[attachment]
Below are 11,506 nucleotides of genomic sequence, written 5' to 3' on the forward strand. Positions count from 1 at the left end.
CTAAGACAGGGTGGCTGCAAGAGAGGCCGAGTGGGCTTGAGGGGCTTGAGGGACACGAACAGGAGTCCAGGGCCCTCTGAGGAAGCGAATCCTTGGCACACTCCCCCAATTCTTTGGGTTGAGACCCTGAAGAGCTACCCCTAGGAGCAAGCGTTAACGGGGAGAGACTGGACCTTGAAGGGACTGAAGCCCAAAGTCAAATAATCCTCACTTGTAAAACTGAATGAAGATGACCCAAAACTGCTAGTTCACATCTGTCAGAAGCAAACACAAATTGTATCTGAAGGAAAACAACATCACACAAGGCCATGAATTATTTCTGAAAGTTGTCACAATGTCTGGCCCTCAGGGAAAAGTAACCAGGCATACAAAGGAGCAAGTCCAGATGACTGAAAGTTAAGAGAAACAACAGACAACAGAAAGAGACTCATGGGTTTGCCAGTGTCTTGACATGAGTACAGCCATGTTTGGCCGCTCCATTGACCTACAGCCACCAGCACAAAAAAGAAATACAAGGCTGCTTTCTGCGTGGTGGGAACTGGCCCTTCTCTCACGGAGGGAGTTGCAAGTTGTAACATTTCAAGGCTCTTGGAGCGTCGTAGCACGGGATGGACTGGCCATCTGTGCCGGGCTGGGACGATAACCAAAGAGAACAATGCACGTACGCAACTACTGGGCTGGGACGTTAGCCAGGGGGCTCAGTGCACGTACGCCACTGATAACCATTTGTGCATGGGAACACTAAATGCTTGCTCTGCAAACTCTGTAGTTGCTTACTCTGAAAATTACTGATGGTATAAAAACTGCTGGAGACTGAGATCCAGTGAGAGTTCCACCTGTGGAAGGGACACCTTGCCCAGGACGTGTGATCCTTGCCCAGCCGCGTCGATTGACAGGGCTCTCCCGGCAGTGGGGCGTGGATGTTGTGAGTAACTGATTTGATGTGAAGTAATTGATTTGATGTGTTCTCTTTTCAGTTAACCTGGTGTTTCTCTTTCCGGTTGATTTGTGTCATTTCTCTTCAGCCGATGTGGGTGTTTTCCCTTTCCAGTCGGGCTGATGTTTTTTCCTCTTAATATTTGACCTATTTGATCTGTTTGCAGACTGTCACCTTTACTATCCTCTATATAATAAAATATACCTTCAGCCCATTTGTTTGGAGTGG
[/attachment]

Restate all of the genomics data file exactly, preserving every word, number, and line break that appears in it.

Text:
Below are 11,506 nucleotides of genomic sequence, written 5' to 3' on the forward strand. Positions count from 1 at the left end.
CTAAGACAGGGTGGCTGCAAGAGAGGCCGAGTGGGCTTGAGGGGCTTGAGGGACACGAACAGGAGTCCAGGGCCCTCTGAGGAAGCGAATCCTTGGCACACTCCCCCAATTCTTTGGGTTGAGACCCTGAAGAGCTACCCCTAGGAGCAAGCGTTAACGGGGAGAGACTGGACCTTGAAGGGACTGAAGCCCAAAGTCAAATAATCCTCACTTGTAAAACTGAATGAAGATGACCCAAAACTGCTAGTTCACATCTGTCAGAAGCAAACACAAATTGTATCTGAAGGAAAACAACATCACACAAGGCCATGAATTATTTCTGAAAGTTGTCACAATGTCTGGCCCTCAGGGAAAAGTAACCAGGCATACAAAGGAGCAAGTCCAGATGACTGAAAGTTAAGAGAAACAACAGACAACAGAAAGAGACTCATGGGTTTGCCAGTGTCTTGACATGAGTACAGCCATGTTTGGCCGCTCCATTGACCTACAGCCACCAGCACAAAAAAGAAATACAAGGCTGCTTTCTGCGTGGTGGGAACTGGCCCTTCTCTCACGGAGGGAGTTGCAAGTTGTAACATTTCAAGGCTCTTGGAGCGTCGTAGCACGGGATGGACTGGCCATCTGTGCCGGGCTGGGACGATAACCAAAGAGAACAATGCACGTACGCAACTACTGGGCTGGGACGTTAGCCAGGGGGCTCAGTGCACGTACGCCACTGATAACCATTTGTGCATGGGAACACTAAATGCTTGCTCTGCAAACTCTGTAGTTGCTTACTCTGAAAATTACTGATGGTATAAAAACTGCTGGAGACTGAGATCCAGTGAGAGTTCCACCTGTGGAAGGGACACCTTGCCCAGGACGTGTGATCCTTGCCCAGCCGCGTCGATTGACAGGGCTCTCCCGGCAGTGGGGCGTGGATGTTGTGAGTAACTGATTTGATGTGAAGTAATTGATTTGATGTGTTCTCTTTTCAGTTAACCTGGTGTTTCTCTTTCCGGTTGATTTGTGTCATTTCTCTTCAGCCGATGTGGGTGTTTTCCCTTTCCAGTCGGGCTGATGTTTTTTCCTCTTAATATTTGACCTATTTGATCTGTTTGCAGACTGTCACCTTTACTATCCTCTATATAATAAAATATACCTTCAGCCCATTTGTTTGGAGTGG